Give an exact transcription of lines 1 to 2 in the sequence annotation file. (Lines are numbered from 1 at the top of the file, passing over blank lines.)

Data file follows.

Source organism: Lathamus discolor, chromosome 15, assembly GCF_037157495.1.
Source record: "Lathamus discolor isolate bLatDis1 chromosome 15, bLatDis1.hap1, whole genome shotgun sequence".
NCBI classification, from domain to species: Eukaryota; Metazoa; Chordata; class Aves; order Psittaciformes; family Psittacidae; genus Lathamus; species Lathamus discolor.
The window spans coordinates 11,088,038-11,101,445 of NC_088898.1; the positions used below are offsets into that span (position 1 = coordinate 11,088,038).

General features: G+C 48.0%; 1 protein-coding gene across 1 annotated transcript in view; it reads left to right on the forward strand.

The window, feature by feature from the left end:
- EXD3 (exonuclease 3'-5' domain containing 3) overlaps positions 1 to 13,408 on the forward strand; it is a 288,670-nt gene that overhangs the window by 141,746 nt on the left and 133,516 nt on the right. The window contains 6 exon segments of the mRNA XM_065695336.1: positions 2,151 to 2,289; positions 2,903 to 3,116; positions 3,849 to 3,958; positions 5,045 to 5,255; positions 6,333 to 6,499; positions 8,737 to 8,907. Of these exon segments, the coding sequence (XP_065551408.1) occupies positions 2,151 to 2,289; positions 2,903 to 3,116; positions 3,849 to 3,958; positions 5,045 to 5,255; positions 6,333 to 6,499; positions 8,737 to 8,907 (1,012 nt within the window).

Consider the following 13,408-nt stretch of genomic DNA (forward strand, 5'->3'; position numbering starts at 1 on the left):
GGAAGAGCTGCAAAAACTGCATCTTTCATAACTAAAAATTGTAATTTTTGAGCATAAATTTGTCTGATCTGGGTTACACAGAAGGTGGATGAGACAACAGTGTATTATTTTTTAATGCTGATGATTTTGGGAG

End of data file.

Source organism: Lathamus discolor, chromosome 15, assembly GCF_037157495.1.
Source record: "Lathamus discolor isolate bLatDis1 chromosome 15, bLatDis1.hap1, whole genome shotgun sequence".